What Happens When Self-Driving Cars Crash? The Legal Ramifications of Automation Technology is developed to improve our lives. This has meant that many traditional industries are turning to automation. Among the most notable is the automobile industry. As new practices are developed around these technological advancements, how safe are we with this technology, and what happens when things don't work as designed?
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The Houston Chronicle reported that Waymo and Daimler had joined together to test the viability of computer-controlled 18-wheelers. Previously, smaller tests were being run, but the companies have agreed to increase the total to 60 trucks. Other trucks from the partnership are being tested in other parts of Texas and Arizona. This latest move is part of the state's more significant recent economic focus.
If you see one of these trucks on the road, don't worry, a human driver is on board, ready to take over at any moment. The trucks are currently being tested for overall effectiveness and ability to respond to changing road conditions and stop at unpredicted times.
As our technological capabilities advance, we will continue to see innovation across every industry. The thought of computer-driven semi-trucks raises a serious question: how safe are these trucks?
In 2020, 12.6% of crashes on U.S. roadways were caused by large trucks. Many safety advocates have questions and concerns about the increased prevalence of these vehicles on roads. From July 2021 to May 2022, the National Highway Traffic Safety Administration reported 400 separate crashes related to or caused by vehicles with at least partial automated control systems.
Beyond just automated trucks, driverless vehicles are becoming more and more prevalent. Globally, the automated vehicle market is estimated to be worth $54 billion. The personal automated vehicle market is following a similar trend, and it's growing.
Audi recently revealed plans to spend $16 billion on self-driving cars by 2023. Regardless of how individual drivers feel about them, it does appear that large corporations are investing heavily. However, how fast the market accepts this growing trend remains to be seen.
Many drivers are finding the increasing prevalence of self-driving vehicles unsettling and concerning. According to PolicyAdvice, 43% of Americans are not comfortable inside a driverless car, citing safety as their chief concern. Many are still not comfortable with the idea of the United States moving towards this phase of automation.
Despite concerns regarding automated vehicles, car manufacturers continue to try and demonstrate their safety. Although it's challenging to get accurate and relevant safety data regarding automated vehicles, concerned drivers can look to the state of California for some guidance. Since 2014, the state has reported 88 accidents involving driverless vehicles. Among those incidents, 81 of the accidents were caused by other vehicles. Sixty-two of the 88 vehicles were operating in fully autonomous modes.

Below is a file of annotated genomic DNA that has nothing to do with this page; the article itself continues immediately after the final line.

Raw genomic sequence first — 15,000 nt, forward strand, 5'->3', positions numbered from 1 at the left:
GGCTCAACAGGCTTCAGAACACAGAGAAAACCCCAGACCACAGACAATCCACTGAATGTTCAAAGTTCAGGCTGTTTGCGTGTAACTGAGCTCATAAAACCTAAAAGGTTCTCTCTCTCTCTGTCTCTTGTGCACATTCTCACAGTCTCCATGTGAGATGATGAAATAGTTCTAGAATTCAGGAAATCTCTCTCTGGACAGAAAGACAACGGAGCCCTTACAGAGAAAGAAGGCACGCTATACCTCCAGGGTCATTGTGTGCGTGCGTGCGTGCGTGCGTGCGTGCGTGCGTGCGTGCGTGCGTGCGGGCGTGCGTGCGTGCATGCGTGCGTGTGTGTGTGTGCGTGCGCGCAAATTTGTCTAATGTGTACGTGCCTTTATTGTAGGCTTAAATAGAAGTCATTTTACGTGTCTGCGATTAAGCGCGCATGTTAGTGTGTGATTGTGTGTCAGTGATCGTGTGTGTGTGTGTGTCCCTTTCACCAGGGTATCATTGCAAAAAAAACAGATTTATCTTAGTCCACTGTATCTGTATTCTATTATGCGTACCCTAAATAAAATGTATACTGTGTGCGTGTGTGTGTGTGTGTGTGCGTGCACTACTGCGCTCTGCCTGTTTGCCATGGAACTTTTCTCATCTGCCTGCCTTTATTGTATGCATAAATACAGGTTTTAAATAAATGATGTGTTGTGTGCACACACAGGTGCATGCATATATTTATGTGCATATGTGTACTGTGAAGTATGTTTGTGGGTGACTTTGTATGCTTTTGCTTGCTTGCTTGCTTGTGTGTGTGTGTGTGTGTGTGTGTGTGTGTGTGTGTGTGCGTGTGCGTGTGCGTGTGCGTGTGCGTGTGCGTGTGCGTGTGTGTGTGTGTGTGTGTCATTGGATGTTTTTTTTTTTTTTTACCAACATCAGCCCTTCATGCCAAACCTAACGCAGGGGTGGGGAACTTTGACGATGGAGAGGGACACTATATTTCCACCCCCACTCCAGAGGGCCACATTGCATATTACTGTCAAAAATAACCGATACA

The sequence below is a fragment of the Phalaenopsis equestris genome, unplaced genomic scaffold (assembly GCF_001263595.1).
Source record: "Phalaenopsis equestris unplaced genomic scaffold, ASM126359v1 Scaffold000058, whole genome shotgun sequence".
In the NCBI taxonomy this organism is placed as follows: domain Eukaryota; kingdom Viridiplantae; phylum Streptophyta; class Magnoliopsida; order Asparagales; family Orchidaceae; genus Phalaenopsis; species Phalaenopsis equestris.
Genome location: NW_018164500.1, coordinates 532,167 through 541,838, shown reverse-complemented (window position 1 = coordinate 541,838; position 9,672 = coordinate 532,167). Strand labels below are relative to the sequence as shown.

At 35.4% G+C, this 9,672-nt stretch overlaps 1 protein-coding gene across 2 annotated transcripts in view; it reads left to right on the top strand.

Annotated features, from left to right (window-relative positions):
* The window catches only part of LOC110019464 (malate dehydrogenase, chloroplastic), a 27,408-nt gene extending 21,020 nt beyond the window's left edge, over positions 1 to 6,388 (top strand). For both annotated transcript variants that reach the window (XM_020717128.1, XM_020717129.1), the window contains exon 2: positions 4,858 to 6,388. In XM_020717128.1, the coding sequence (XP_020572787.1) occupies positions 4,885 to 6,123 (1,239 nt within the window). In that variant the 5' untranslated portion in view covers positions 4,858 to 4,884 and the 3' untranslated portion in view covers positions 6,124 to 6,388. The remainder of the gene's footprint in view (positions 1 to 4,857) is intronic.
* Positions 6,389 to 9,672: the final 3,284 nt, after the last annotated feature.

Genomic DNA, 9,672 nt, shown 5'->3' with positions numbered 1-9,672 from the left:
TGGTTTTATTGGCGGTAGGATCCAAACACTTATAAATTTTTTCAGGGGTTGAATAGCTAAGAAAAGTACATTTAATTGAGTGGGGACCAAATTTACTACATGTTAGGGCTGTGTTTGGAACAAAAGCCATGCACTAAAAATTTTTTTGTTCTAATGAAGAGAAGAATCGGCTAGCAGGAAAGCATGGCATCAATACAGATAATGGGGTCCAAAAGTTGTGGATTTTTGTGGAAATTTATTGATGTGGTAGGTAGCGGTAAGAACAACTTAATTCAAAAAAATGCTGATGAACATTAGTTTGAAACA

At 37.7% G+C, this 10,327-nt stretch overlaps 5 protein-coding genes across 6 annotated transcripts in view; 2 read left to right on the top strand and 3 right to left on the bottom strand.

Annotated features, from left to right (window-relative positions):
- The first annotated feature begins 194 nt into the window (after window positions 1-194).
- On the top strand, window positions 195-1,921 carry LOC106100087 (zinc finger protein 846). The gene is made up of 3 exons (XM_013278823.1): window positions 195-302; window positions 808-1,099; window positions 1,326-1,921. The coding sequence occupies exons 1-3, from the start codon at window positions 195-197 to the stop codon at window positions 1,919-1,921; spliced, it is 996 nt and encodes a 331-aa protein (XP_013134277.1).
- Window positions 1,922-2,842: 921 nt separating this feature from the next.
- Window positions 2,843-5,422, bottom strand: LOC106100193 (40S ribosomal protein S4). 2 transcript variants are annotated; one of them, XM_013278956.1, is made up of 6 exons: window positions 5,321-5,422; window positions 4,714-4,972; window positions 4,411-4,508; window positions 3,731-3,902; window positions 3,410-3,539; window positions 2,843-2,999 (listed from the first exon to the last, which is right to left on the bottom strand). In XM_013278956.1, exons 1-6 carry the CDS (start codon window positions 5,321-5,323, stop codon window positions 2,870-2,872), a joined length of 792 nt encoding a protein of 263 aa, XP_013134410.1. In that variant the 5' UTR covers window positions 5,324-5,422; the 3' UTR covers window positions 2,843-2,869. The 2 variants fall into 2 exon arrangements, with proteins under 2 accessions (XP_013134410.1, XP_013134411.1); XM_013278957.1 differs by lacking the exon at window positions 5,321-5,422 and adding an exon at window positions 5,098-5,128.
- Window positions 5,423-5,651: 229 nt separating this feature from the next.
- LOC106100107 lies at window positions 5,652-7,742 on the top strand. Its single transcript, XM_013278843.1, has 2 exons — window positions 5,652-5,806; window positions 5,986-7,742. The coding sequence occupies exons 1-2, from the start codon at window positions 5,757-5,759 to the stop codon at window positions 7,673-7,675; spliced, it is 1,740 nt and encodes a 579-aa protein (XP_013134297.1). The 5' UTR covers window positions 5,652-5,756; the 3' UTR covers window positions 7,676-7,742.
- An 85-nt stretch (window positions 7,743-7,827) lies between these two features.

Despite manufacturers trying to showcase the safety of driverless vehicles through data, public perception may be hard to move. A public appeal is a notoriously difficult opinion to shift. Even if autonomous vehicles cause only fender benders, the public outcry will likely be fierce.
Operating a motor vehicle can already be a dangerous practice. In 2020 alone, 38,824 individuals were killed in car accidents on U.S. roadways. It's a natural reaction to be skeptical and a bit hesitant to turn over control of a vehicle knowing the prevalence at which fatal accidents occur. Even eliminating deadly accidents, there are an average of 17,000 or more car accidents a day in the U.S. These accidents can result in sustainable financial damages to the at-fault party, emotional trauma and related lingering injuries.
The Centre for Data Ethics and Innovations in England surveyed drivers in the UK and found that, as predicted, most drivers aren't ready to turn control over so easily. They found that until trust can be built between consumers and manufacturers, most drivers will unlikely accept automated vehicles on roadways.
Who ultimately takes the blame if a driver is struck by a driverless vehicle? The owner? Or the manufacturer for selling a product that couldn't protect the user, in this case, the passenger in the automated vehicle. For now and the foreseeable future, owners of automated vehicles are held to the same standard as their traditional counterparts in the U.S.
These are the legal questions that will likely begin to become more and more relevant. Specifically, the rise of product liability lawsuits may rise in the future. Some states in the U.S. are already beginning to adopt such laws. In this case, the manufacturer could be seen as the "driver" in some situations. Ultimately, anyone looking to prove fault on behalf of an artificial intelligence or computer program will have a lengthy and difficult battle ahead of them. Limited precedent makes this a difficult theory to argue in a court of law, but not impossible.
Product liability law traditionally covers products that result in bodily harm or general injury to the user. Anyone arguing this side of the law must establish proof of injury, proof of a defect, proof of appropriate use and ultimately, a clear connection between injury and defect. The product not working as advertised does not constitute liability on the manufacturer's side. The product in question must result in injury, illness, or general harm to the user or other relevant parties for there to be a case.
As more and more autonomous vehicles take to the roads, these issues will become more common, and the legal impact will be made clearer.